The Thousand Islands Association (TIA) will be holding their annual general meeting on July 25 at the Thousand Islands Playhouse in Gananoque with the traditional big breakfast and guest speakers. This year marks their 75th anniversary and they are encouraging any one with boating interests to attend and to ask about a yearly membership.
Celebrating the Thousand Islands Association TIA’s 75th! Or is it 89th?
Early accounts claim that the first organizational efforts of the Thousand Islands Summer Resident’s Association began in 1920. However, newspaper accounts do not begin recording the group’s activity until fourteen years later in 1934. Motivated by a seeming disregard for seasonal property owner’s rights, the sentiment at many an island gathering was that “we should get together and form an association”.
Featured in the Gananoque Reporter, “Summer Visitors Organize” was the first headline that ran in August of 1934. The article actually recounts the group banding together at I.W. Bennett & Sons’ store in conjunction with the Rotary Club to “...form some sort of protective association which would cooperate with township officials in policing the islands during the winter when the owners were absent.” The group set up an acting executive body, sent out 200 invitations, and held their first official meeting at the Gananoque Town Hall.
Early initiatives included winter policing incentives, access to fire protection for cottage owners, discussions with provincial government relative to reduced fees for fishing licenses, and support of the Canoe Club paddlers who were headed to Berlin to compete in the Olympics.
In August 1936, the headline read “ Better Marking of Shoals ”. Shoals were discussed as being a safety hazard and a committee was formed to work with the township to come up with a plan to reduce boater’s risk. Additionally, the practice of rewarding persons for information leading to the arrest of trespassers was voted on and passed.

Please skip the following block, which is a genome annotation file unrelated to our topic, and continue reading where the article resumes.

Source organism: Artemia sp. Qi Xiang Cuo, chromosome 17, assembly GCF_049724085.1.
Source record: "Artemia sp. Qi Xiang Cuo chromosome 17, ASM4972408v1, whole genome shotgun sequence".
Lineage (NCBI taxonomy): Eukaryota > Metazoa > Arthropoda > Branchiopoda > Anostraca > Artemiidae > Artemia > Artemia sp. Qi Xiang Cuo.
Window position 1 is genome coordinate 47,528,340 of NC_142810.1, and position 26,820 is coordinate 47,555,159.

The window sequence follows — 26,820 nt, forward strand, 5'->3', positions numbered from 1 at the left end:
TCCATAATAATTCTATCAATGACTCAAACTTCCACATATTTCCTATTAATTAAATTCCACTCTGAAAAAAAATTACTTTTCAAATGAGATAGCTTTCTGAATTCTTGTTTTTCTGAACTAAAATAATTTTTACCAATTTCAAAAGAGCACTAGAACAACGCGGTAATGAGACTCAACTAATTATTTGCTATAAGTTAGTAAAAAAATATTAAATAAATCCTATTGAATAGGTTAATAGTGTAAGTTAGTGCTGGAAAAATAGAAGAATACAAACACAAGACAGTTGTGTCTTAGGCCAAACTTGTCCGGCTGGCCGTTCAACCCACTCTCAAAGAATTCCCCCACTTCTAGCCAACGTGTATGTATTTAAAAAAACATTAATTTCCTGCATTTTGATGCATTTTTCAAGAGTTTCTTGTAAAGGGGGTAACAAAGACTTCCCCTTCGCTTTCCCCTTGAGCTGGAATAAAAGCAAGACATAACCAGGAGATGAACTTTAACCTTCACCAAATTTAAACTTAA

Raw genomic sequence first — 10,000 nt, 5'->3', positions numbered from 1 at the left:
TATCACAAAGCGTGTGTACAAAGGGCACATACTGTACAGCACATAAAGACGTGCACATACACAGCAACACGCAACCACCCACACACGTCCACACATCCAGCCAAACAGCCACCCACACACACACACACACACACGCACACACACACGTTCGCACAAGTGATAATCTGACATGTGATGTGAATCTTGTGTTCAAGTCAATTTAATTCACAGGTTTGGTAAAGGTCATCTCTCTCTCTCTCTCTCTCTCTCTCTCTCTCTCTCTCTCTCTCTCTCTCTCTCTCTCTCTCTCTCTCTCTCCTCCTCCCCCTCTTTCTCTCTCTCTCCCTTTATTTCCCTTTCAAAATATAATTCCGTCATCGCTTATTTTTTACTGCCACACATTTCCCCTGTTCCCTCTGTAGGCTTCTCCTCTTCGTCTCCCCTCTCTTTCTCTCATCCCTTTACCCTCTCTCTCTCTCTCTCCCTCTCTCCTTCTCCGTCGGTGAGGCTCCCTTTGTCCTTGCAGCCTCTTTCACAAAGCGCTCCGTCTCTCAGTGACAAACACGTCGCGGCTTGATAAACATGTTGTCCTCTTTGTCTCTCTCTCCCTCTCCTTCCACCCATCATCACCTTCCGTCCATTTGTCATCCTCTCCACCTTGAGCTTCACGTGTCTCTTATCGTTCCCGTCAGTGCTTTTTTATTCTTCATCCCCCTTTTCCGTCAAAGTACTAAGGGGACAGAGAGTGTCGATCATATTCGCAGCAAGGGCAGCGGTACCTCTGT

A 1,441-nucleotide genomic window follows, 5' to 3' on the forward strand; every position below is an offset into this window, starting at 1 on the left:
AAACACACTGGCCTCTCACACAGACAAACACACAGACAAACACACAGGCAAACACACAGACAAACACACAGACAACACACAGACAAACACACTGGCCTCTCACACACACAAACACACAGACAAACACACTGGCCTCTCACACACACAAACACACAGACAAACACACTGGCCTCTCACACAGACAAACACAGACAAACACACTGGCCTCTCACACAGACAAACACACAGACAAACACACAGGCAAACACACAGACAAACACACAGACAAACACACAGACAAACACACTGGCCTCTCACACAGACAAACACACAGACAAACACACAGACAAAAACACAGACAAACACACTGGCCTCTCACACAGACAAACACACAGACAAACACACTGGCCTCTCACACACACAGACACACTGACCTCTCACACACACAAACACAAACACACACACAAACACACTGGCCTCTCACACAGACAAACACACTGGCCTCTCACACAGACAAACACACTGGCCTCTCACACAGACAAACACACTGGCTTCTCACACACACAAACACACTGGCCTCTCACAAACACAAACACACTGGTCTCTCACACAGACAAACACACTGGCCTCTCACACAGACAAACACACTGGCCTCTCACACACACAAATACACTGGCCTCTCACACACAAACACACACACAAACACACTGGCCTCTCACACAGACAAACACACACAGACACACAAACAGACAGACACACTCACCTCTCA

By the fifth annual meeting, members filled the town hall, winter robberies were on the decline, the Canadian Federal Government had written and promised action on granting permission for shoal-marking, and there was $191.30 in the bank account.
As members continue to pay their taxes the struggle to secure services drags on. Boat wash and discharge of sewage into the river recurred as themes throughout the 60s.. So too was the ongoing saga of the lack of public washrooms at the Bay Street Dock, with TISRA finally donating $1500 towards the $7000 expense along with $300 annually for upkeep.
A representative from the Eastern Region of Parks Canada made a brave appearance at the 1975 AGM to discuss the proposed expansion of the St. Lawrence Islands National Parks. Guest speaker James Christakos was overwhelmed with questions, having to depart before all questioners were satisfied. They later would learn “the main proposal in the expansion plan would involve a major acquisition program in the Navy/Lake Fleet, Rift Narrows, Grenadier and Admiralty Islands groups; as well, there is mention of mainland at Landon Bay and Mallorytown Landing. ” According to the plan, “the presence of privately owned cottages destroys the desirable natural environmental character of the area. ”
It wasn’t long before an advisory committee was set up to address the public outcry, and work on a plan that would prove more acceptable to concerned parties. In the final analysis, TIA’s involvement, among others, helped establish a much reduced plan for expansion.
(Editor’s Note: Several TIA members were founders of the Thousand Islands Area Residents Association TIARA, which was an advocacy organization established to quell Parks Canada expansion.)